I came across this article while writting a paper on his exact topic. I am a fashion design student at the fashion institute of technology in NY and i would like to illistrate a point I dont think man people consider when buying from celebrity designers. What if your doctor performed a life saving surgery and when he was done some random person on the street walked up and claimed the thanks for the operation just performed? How about if a school teacher taught your child to read and the principal came up and shook your hand saying the were the one who deserved the thanks the parents handed out? What if you had a dissertation to write for your masters degree and someone wrote it for you and your professor found out? Would you argue that because the person who actually wrote it was popular so you should still get credit? All of thes scenarios involve people taking credit for somthing they not only dont fully understand but more importantly something they put no work into. In no way are any of those scenarios morally sound or fair. People would not allow these situations to occur withut something being sad so whydo we give famius people a pass?

    Now think of somone like me who spends 13+ hours a day at school perfectng my craft so i can get a good job when i graduate and fulfill my dream of opehing my own fashion house. Imagine how i feel when I’m working on four hours of sleep trying to perfe t the fit on my sixth garment I’ve made that week and when i take a break to eat I open a magazine to see a celebrity clothing advertisment and I know that there was someonenlike me who worked every bit as hard as I am then passed the credit onto someone who doesnt know the difference between a charmeuse and a tweed. The more celebrity designers oversaturate the fashion market the less room they leave for entrepreneurs like me. It is utterly imoral that these peple walk down runways taking credit for clothing lines they never once laid down a proper sketch, construction packet or fabric story for. It questions the very fiber if their being that they would so brashly put their name on something they know nothing about and dont site the real brains of the operation. It infuriates me that these people get away with plagarism everyday and make millions even billions for it. Its a detriment to the industry i work in and is a slap in the face to anyone who has ever worked towards the dream of becoming a desinger.

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    Apr 20, 2011, 04.36 AMby gedwoods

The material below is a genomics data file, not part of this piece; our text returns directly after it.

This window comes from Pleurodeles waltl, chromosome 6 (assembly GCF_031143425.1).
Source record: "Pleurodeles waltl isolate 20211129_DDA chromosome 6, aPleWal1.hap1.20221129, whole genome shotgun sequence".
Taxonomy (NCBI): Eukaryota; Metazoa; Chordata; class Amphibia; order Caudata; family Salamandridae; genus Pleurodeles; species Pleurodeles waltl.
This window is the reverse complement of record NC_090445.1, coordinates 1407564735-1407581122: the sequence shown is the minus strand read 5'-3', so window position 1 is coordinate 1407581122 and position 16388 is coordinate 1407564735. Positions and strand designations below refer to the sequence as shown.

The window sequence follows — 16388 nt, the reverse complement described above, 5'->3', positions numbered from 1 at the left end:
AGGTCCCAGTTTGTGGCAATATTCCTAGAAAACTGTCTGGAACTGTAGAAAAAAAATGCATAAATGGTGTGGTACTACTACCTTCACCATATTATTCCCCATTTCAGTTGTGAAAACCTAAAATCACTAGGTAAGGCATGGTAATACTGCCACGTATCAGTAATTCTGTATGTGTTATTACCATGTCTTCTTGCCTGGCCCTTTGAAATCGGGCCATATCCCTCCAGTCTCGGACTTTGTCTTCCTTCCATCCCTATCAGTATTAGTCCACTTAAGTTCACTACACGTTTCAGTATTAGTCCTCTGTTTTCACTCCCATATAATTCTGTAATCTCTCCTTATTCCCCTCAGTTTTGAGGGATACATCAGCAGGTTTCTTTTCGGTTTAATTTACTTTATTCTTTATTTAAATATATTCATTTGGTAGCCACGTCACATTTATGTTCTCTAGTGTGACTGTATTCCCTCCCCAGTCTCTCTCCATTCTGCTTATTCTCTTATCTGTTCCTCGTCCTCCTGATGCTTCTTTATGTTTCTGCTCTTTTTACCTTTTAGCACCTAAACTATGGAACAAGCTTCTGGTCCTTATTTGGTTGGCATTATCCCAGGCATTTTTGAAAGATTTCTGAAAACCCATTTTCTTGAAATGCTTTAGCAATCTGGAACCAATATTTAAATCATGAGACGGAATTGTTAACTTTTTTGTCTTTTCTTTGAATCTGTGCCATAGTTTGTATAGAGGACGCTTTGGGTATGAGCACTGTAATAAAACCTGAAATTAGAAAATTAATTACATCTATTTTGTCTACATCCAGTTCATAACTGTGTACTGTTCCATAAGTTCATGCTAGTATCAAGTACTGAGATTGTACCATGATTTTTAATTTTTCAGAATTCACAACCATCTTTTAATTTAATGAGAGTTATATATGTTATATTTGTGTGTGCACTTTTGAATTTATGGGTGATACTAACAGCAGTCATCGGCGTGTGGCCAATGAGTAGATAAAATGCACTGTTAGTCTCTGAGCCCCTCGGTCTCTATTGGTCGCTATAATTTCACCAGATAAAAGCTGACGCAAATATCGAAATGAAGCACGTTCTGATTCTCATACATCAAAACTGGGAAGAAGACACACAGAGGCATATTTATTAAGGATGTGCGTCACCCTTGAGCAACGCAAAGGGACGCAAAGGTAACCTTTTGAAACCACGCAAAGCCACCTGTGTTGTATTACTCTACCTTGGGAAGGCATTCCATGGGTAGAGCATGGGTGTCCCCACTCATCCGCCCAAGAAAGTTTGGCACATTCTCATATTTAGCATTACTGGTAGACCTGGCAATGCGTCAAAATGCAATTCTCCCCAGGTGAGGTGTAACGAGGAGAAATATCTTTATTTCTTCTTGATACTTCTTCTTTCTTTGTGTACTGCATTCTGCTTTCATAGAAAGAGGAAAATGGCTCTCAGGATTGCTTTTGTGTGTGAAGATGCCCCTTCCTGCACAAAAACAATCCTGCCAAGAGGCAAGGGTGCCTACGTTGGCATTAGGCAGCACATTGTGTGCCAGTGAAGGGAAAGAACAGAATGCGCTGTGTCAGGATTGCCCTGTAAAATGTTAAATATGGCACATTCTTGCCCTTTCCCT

I may buck the trend, but I don’t get too worried about celebrity fashion lines, for a number of reasons.

    First of all, I know you mean something different when you talk about celebrity fashions, but the first name that comes to my mind is… Stella McCartney. However, I think we would all agree that Ms. McCartney is in a separate category – she learned the business young, from the inside, and is truly a fashion designer in her own right (and widely recognized as such). However, I also think it likely that her parentage gave her an extra boost in getting her designs marketed.

    It takes a sizable chunk of money to get into the fashion business, and if a celebrity franchise can be used to assist the process, I can see why people might be tempted to go this route. I understand your argument about a designer feeling like they are a “ghost” to a celebrity, but from a business perspective, once you get the business launched and going, you can always recoup your losses and make your name then. It’s not what I would choose to do, but I could understand someone who did.

    It’s also true that the fashion business is very competitive, but it’s also true that the market is still growing. There is room for new designers – I don’t think the presence of celebrity designers has a huge effect on what is possible for new designers, one way or the other.

    From the celebrity perspective, celebrities have been “diversifying” their businesses for quite some time. In the old days, an actor/actress did just the one thing. Now they are often directors or producers, or singers/musicians, etc. And singers are also branching out, as are models. A celebrity is a “brand” in its own right, which is why they are branching out into these other domains, like fashions and perfumes and so forth. A celebrity is, indeed, a “luxury brand” and since fashion and perfumes are also considered luxury brands, this is a “natural choice” for them. I suspect their agents/publicity teams push them to develop their brand in precisely these ways. This is part of a change in the way our culture handles fame. Is it going away any time soon? I have my doubts. Clearly as more celebrities do this, there is an overall loss of “quality” in the results, and the reputation of several celebrity franchises may fall as a result. I think this is more likely what we are seeing in the so-called “peak then decline” of celebrity fashions, but I have my doubts that the trend is decreasing.